One reason for pessimism is the way the Democrats abjectly rolled over for Bush in the wake of 9/11. Another is the way they’ve been endlessly coy about whether they want to end the war or just fight it better. Still another is this observation that “[m]any of the newly elected Democrats come from the moderate to conservative wing of the party. They are national security hawks in the main and most do not favour a quick withdrawal from Iraq. Many of them are social conservatives and protectionists ….” Oh, goody.

On the other hand, one reason for optimism is that antiwar sentiment nonetheless clearly played a central role in bringing about yesterday’s Democratic victories. Thus the Democrats may have to throw some sort of antiwar bone to their constituents. We’ll see.

In longer-term electoral politics, what I’d really like to see is a Green/Libertarian coalition. The Greens’ ten values are perfectly consistent with libertarianism, though the means chosen to achieve them may not always be. I’m largely in agreement with this piece by Dan Sullivan, though I favour a different solution to the land question – and I also think making agreement on any one solution to the land question a precondition for Green/Libertarian cooperation is strategically self-defeating. (In practical terms the best solution for disagreements over land policy is decentralisation. Kick the disagreement downstairs and tussle over it at the local level; that way no one solution gets imposed on everybody else.) For some other Green/Libertarian proposals see here, here, here, and here. (One approach to Green/Libertarian cooperation that I don’t favour is this one, which I initially thought was a joke – but apparently not.)


From New Caprica to the Negative Zone

The Bush administration has been getting a tough beating (not as tough as it deserves, of course – but still gratifying) in the sf world. Revenge of the Sith and V for Vendetta made some pointed references to Bush policies, while Battlestar Galactica’s first two seasons commented on Guantanamo and Abu Ghraib.

Spider-man and a Cylon Now Galactica’s third season begins with a situation analogous to the Iraq crisis, as the Cylons who’ve come to impose their conception of order on the human colonists face insurgents and suicide bombers, and joke bitterly about their earlier expectations of being greeted as liberators. (Leoben’s attempt to brainwash Starbuck into loving him recreates the same dynamic on an individual level.) Neither side is presented monolithically: we see the humans disagreeing with one another about the legitimacy of terrorist tactics, while the Cylons likewise disagree with each other about what’s permissible in combating such tactics. But the Bush approach is clearly presented as a disaster – and a predictable disaster.

Equally topical references are to be found in “Civil War,” the event currently engulfing the universe of Marvel Comics, as superheroes fight it out over whether to comply with, help enforce, or disobey the Superhuman Registration Act – a conflict that has set Iron Man against Captain America, Spider-man against Daredevil, and members of the Fantastic Four against one another. (I’ve referred to Captain America’s role in all this in a previous post.) Now come two of the best contributions to this series: the latest issues of Amazing Spider-man and Fantastic Four (issues 535 and 540, respectively – and both, not coincidentally, written by Babylon 5 creator J. Michael Straczynski). Speaking of the special prison that’s been built to incarcerate recalcitrant superheroes (and supervillains too, of course), one character explains:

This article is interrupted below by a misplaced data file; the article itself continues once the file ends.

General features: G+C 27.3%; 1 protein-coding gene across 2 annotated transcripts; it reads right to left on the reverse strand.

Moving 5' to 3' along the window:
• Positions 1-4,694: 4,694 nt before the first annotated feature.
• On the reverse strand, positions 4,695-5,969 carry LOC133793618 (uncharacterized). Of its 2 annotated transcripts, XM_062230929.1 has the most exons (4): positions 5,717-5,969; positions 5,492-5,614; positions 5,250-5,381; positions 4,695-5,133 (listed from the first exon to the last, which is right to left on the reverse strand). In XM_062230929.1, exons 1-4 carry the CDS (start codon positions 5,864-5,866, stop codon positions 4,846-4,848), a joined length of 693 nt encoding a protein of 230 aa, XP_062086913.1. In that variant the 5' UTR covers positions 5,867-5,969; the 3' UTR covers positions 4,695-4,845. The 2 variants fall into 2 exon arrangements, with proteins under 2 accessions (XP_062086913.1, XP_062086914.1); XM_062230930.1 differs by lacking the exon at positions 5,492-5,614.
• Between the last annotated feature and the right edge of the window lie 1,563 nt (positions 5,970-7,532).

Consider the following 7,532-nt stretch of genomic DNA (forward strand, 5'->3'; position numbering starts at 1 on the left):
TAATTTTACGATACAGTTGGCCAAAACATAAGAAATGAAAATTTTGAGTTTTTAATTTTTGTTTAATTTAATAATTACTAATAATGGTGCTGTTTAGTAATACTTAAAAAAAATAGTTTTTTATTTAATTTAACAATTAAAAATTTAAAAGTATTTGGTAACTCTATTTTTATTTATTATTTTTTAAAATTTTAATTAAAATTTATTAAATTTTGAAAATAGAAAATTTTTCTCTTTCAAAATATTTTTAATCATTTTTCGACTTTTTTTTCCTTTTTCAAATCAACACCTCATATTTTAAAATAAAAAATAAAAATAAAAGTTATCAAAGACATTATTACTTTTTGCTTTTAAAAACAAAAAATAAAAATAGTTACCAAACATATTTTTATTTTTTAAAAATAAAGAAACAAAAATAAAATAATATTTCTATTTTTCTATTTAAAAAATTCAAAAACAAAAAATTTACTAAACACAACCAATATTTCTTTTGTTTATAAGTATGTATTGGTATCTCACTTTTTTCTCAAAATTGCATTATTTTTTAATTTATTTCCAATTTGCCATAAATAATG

She [the prisoners’ lawyer] can make all the motions she wants. This is outside the jurisdiction of local and federal courts. This is an act of Congress, signed by the President. Only the Supreme Court can intervene, and I happen to know they won’t.

This place is not on American soil. American laws don’t touch here. American lawyers don’t come here. Once non-registrants come here, they’re legal nonentities. Occupants. Prisoners.

The old quarrel between Hobbesians and Lockeans continues as well. One character argues:

Take away the law and what are we? Savages, up to our necks in blood. That’s why we give the law the authority to take everything away from us if we break it by murdering or kidnapping or – or simply telling powerful men, “Go to hell.”

The law is the law …. I support it because I honestly believe we have to support it, no matter what. [If the law is wrong] then eventually it’ll be changed, in an orderly, lawful way. We can’t just obey the laws we like, or –

While another character counters:

Sometimes the law is wrong. Sometimes the government is wrong. When that happens, you have to stand up and speak out. Even if you’re alone. Especially if you’re alone.

The question you have to ask is not what you have to do to protect me, or your position, or us. The question is – what are the rights and freedoms we say we cherish worth? Because I think they’re worth dying for if necessary.

These two issues are well worth picking up, even if you haven’t been following the series.

Here’s hoping that material like this sets readers and viewers thinking – and not just about the Bush administration, but about government in general.

 

P.S. Outside the sf realm, here’s another great rant from Olbermann.